Tips for making a memorable start to your next TTRPG campaign — and not just have everybody meet in a tavern
I understand that for a lot of people, running a TTRPG campaign is stressful enough — we all want to do a good job and make sure our players have fun — so that when it comes to starting off your campaign there’s just no time or energy in the budget left for anything other than the usual start point, the trusty everybody meets in a tavern approach. I’ve used it. Heck, campaign 2 of Critical Role used it! There’s a reason — it’s a space where people have plenty of varied motivations for visiting, and strangers with similar interests but different backgrounds have a decent chance of coming across one another. If you do just want to say that the party meets over pterodactyl egg omelets in the local eatery, then it’s absolutely a solid choice.
But you don’t have to do it if you don’t want to. There are indeed multiple approaches to how this can work. Most of them will work in almost any TTRPG, but I’ll be using D&D here due to its ubiquity.
Hold a session zero to help plan a great start for the campaign
First off, if you don’t usually run a session zero, seriously consider starting the next game you run with one. One of the things they allow, in addition to setting expectations and establishing people’s boundaries, is to establish prior relationships between characters. Maybe everyone’s already met, and that means you don’t have to establish that during the campaign itself. I can’t stress how useful a session zero is to a DM who wants to get the players all involved and on the same page, and that should be all DM’s in my opinion.
With at least some players and relationships previously established, you can skip the tavern and jump right into the action. There’s a technique called in medias res that starts a story right in midst of the excitement without much in the way of introduction. It’s often seen in books and movies/TV, but it also happens a lot in video games — Knights of the Old Republic starts aboard the Endar Spire just as the Sith attack the ship, meaning that it’s an in medias res opening. This is a fertile technique for opening a D&D campaign, as even if you haven’t done a session zero it jumps right over any of the awkward why are we all in this place, what are we doing, what are our motivations aspect of starting a game session.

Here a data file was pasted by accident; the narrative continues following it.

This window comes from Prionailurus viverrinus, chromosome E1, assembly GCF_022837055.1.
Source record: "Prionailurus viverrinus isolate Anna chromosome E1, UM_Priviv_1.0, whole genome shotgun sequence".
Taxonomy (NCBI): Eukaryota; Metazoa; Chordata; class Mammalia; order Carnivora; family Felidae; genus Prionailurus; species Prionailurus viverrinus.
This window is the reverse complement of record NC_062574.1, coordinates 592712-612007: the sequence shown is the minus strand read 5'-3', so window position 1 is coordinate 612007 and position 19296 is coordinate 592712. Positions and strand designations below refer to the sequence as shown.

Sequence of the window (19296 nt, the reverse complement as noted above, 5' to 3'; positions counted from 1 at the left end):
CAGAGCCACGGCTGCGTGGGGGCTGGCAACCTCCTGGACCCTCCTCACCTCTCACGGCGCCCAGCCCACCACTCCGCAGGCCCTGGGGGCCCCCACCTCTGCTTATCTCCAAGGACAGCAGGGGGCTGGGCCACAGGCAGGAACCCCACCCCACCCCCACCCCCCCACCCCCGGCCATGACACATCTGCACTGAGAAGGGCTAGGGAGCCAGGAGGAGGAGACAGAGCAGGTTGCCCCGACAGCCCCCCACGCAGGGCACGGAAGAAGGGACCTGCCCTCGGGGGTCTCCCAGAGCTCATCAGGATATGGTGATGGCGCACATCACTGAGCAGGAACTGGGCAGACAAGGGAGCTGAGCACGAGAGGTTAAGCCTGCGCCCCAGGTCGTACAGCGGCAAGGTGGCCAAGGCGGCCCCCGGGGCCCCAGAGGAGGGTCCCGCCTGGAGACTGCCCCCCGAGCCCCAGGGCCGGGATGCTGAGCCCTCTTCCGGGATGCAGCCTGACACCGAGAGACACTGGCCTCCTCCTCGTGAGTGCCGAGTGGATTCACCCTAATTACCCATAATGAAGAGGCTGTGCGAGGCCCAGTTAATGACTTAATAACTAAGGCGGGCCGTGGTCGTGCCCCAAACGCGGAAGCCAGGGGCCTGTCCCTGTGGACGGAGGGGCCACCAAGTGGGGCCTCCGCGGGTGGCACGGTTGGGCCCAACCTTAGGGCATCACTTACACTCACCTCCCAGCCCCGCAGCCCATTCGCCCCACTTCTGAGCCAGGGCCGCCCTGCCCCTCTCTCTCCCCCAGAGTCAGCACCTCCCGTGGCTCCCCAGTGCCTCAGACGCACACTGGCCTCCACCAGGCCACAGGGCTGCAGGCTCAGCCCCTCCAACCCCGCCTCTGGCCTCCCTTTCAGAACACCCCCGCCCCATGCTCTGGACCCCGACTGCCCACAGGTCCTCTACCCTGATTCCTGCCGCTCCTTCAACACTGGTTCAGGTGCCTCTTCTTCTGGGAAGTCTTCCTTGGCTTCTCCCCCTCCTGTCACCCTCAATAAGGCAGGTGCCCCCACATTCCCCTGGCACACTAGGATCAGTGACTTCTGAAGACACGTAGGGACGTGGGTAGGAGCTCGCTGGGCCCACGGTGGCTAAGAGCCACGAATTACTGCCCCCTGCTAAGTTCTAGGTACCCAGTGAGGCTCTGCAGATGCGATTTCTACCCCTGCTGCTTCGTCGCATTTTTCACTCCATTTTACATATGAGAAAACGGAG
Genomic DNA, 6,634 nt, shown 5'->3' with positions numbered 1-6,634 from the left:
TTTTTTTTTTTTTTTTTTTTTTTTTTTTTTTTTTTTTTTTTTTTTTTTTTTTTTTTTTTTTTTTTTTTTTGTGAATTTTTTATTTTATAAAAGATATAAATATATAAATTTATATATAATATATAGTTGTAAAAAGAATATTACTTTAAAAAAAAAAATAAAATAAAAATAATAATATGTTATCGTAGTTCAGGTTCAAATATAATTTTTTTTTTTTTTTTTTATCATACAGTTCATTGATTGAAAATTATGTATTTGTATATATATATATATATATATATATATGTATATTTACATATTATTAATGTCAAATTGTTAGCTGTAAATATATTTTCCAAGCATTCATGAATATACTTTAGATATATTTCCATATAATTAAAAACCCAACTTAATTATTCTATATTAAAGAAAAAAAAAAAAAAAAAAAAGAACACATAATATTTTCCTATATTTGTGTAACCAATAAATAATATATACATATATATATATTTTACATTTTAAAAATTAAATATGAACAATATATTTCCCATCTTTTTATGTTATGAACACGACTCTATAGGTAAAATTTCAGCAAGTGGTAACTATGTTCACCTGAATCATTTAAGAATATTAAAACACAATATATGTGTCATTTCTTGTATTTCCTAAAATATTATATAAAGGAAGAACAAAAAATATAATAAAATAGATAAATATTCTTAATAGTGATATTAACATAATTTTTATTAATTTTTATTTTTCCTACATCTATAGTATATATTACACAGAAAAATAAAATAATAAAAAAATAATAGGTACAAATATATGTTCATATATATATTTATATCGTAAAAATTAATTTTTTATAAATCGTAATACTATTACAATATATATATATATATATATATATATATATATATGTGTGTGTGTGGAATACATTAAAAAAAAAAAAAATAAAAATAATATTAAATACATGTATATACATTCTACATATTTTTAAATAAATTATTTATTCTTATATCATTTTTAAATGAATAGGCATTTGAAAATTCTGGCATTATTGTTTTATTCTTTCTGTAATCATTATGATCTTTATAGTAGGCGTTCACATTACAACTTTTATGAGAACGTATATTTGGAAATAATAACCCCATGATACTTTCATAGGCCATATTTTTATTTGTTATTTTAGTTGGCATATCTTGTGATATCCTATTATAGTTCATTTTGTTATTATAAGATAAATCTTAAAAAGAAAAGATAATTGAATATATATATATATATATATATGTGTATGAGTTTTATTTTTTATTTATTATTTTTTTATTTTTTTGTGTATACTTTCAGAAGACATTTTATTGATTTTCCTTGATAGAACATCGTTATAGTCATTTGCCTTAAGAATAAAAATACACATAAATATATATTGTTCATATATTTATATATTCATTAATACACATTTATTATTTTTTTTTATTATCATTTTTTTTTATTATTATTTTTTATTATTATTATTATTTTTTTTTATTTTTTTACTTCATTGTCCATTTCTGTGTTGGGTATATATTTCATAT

Skip the tavern and start with the action
You can use in medias res in a variety of ways to start your campaign. If you’ve done a session zero and established how the party knows one another, feel free to just open the game by telling the party to roll for initiative and tossing them into a fight scene. If your party doesn’t know each other yet, you can always have them all be at the funeral for a figure they all know — were they murdered, leaving the party to team up and solve who did it? Perhaps they left a behest to the various future party members to go to their old family estate and clear it out of Kobolds, or each of the players were orphaned as children and this person left in their will a tantalizing clue as to the identity of the person or people who were behind it.
You can have the game start with one of the PCs waking up to find that a strange Goblin is trying to affix a weird helmet to her head but can’t figure out how to get it on over her prominent Tiefling horns. The rest of the party are all unconscious on slabs in the same room. Now, while the characters will have backstories and histories and their own motivations, those will all be dealt with separately. At the moment, the immediate threat — why are we unconscious in a room, why is there a Goblin attaching weird helmets to our heads, where are we, and how do we get out of here — have to be dealt with. The “getting to know you” conversation at a tavern can happen later.
The different places you can start a campaign are endless. Heck, you can have everybody show up at a carnival to find out who stole various aspects of their personalities when they were kids. That’s a fun one.
So don’t feel like you have to abandon the old standbys — taverns are great places to have a campaign start — but if you’d like to do something different, do it. Have the game start inside the digestive tract of a cosmic whale that ate the ship the party was taking through the Astral Sea, or inside the frozen ruins of an ancient city that the players remember as a living, vibrant place not seconds before, as they awaken from stasis chambers after an unimaginable passage of time. It really can work, and it’ll make the times you decide to just start things around a table with some drinks feel more vibrant for the variety.
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